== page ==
[Road to the Cataract Falls Trail on the Fairfax side has been closed in 2016 and so far in 2017. Check road status before heading there. 2/14/17.]
El Niño is on it’s way in. We know that. Whether we’ll get more water —more rain—we don’t know. I’m thinking, be careful what you wish for. I think I speak for all Californians when I say we want the rain. But the possibility of mudslides and flooding is real too. Can we have the rain without destruction, please?
Pluses are that it’s easy to drive to and there will be tons of moss here in Spring. Minuses are the trail is steep with lots of switch backs and there is scarcely any parking. Just 10 parking spaces at the trail head. So stay away on weekends.
On our hike in October 2015 we hiked up to the top and found thick fog and mossy trees!! Delightful as I was suffering from rain and moss withdrawal. It’s been dry here since Dec. 2014..about 10 months. On the way there was a little water in the creek bed which must come from a natural spring. Below is the dry version of Cataract Falls. I promise you a picture this Winter / Spring.
This is the reservoir you see as you drive in on Cascade Dr. It’s part of the Marin Water District. Low water line!
Photos by Karen Nierlich. Love Moss and Lichen, please see Karen’s book available on Lulu.com or buy one directly from her.
A few weeks ago I wrote about Moss Rocks created by David Spain, a landscape architect in Raleigh, North Carolina. My business women mind is proud of David for creating a marvelous home decor “product” that is beautiful, easy to care for and makes a great gift. This is an artsy, natural object that is perfectly priced as a gift and can be sold for ongoing income.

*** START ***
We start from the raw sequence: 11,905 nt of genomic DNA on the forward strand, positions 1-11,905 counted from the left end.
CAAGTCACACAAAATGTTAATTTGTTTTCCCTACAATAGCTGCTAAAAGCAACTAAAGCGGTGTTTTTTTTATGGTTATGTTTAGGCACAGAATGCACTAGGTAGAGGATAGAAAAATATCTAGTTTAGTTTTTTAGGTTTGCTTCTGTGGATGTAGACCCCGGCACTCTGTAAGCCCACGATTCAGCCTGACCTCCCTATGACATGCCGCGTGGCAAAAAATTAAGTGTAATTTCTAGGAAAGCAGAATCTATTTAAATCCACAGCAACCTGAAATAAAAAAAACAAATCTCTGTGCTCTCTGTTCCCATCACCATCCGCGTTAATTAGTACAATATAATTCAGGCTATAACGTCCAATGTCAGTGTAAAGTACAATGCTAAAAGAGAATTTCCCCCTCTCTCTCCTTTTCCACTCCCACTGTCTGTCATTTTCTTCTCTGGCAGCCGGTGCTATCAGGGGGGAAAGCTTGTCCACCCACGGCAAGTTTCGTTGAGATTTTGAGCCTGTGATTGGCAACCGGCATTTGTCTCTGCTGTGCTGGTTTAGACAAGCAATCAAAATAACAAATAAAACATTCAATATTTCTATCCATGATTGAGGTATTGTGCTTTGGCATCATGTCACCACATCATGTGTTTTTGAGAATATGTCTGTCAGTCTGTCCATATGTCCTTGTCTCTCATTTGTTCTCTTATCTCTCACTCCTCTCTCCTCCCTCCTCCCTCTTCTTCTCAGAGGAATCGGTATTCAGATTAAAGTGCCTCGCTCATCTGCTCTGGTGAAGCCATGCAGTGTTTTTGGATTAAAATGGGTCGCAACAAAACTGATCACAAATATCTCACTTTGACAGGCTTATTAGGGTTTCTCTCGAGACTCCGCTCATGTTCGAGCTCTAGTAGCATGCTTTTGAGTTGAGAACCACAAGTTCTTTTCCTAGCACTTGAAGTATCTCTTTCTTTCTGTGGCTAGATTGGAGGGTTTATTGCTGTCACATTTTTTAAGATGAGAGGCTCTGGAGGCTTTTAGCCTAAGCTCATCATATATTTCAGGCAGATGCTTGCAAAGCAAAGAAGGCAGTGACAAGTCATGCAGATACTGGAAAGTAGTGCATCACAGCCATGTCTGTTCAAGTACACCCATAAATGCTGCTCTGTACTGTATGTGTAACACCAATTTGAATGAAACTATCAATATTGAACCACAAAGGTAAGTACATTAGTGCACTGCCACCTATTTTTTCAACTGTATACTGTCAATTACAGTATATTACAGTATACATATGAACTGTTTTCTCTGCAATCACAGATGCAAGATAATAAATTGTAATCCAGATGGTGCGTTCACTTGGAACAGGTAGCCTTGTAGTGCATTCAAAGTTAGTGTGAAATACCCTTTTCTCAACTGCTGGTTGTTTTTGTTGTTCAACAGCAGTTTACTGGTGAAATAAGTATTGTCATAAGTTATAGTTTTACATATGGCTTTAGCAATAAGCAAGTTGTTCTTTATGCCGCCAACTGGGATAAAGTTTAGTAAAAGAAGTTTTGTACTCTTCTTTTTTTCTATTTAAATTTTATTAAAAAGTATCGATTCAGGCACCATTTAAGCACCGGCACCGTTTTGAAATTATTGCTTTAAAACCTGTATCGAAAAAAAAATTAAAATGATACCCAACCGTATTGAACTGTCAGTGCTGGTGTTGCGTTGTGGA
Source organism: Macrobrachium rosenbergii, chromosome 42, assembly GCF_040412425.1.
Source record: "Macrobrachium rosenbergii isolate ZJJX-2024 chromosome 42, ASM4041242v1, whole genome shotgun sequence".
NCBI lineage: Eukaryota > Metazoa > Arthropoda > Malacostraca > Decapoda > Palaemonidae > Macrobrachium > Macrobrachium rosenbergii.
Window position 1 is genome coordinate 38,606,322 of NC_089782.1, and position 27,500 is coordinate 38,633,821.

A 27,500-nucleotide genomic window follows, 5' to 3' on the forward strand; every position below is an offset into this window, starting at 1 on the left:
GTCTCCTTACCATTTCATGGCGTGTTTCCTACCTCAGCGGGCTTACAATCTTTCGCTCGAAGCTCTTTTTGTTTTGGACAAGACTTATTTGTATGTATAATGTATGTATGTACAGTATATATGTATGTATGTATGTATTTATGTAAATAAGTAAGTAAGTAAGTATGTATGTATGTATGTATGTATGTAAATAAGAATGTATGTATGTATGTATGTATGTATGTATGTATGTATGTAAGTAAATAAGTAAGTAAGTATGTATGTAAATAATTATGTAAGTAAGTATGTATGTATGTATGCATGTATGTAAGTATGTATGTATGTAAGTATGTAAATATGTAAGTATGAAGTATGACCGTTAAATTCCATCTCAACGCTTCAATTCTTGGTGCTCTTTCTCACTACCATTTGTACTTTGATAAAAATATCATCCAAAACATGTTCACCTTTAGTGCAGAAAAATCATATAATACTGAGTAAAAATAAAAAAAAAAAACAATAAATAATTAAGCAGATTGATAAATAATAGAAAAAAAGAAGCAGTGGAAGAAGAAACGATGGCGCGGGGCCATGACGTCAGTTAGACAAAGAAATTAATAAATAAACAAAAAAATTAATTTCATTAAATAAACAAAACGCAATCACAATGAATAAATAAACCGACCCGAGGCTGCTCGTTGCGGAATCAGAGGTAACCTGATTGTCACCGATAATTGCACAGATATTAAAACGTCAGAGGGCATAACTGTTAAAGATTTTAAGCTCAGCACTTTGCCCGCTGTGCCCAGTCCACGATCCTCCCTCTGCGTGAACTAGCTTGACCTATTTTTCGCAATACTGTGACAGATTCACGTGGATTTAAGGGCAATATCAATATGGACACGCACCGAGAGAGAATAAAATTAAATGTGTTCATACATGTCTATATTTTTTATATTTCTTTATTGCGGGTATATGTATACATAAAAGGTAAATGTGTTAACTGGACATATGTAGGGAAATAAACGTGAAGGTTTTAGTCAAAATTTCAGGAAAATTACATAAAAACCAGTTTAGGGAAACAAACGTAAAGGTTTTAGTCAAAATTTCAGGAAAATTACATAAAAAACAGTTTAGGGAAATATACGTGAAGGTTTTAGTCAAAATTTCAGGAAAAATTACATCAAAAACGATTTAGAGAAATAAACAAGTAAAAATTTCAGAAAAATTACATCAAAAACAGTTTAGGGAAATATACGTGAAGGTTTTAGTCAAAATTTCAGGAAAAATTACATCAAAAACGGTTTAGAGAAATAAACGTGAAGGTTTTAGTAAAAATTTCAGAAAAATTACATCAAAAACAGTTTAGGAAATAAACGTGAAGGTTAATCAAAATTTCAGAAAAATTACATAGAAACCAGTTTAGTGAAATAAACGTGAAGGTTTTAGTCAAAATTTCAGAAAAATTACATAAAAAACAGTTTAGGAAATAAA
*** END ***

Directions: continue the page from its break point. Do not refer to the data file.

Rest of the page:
My artist self wants to show you the other things David makes. One-of-a-kind moss miniature dish gardens…similar to bonsai. The miniature moss dish gardens incorporate many elements in addition to moss such as lichen, wood, ceramic, glass bell jars, other plants. If you go to the moss and stone gardens website, you can see many photos of the moss dish gardens. There are also mossy landscapes to admire.
The example in the photo here is planted in a found piece of maple. That’s a minature Japanese maple in the center surrounded by different mosses, lichen covered rock and a small # of ferns. Very delicate, landscape-like and restful to gaze on.
I gave one of the moss rocks as a gift this holiday and received one as a gift as well. My sister-in-law gave several as gifts. I have one on my desk by my computer where I can look at it at any time and I’ll even admit to petting it.
Let me explain what I love about this photo. I love most anything fuzzy. I love the bulges of protruding pom-pom like fuzzy moss. Above and below is a different plant that I think is Spanish moss. It has tiny dot-like leaf. Finally, the chain link fence.
A straight up nature shot isn’t interesting to me anymore. Well, OK. I do take some straight up nature shots. I can admire and appreciate an Ansel Adams shot. They are brilliant. But they also seem part of the past. (Continued below.)
Moss and Chain Link Fence Tilden Botanical Garden
In my mind, the chain link stands for contrast. Or human kind’s intrusion. Or nature’s imprisonment and encirclement by humans. Oh, I’m sounding like a 10th grade English class. I’ll stop.
So moss and chain link fences are what I like, and I can accept it might be unappealing or esoteric. As a younger person I tried to be true to my aesthetic but I also found I really wanted to make things others would like. As an older person, I know it doesn’t work to try to make things others will like.
It’s great to make things for particular people. That can work well for the creative process. Imagine your friend, lover, child, mother, father or other dear person in front of you and create something for them. As does making things for yourself.
But making things that you think others will find cool, intriguing, beautiful etc. doesn’t work. I can’t prove it to you. I’m just saying that’s been my experience and what I’ve heard other artists say.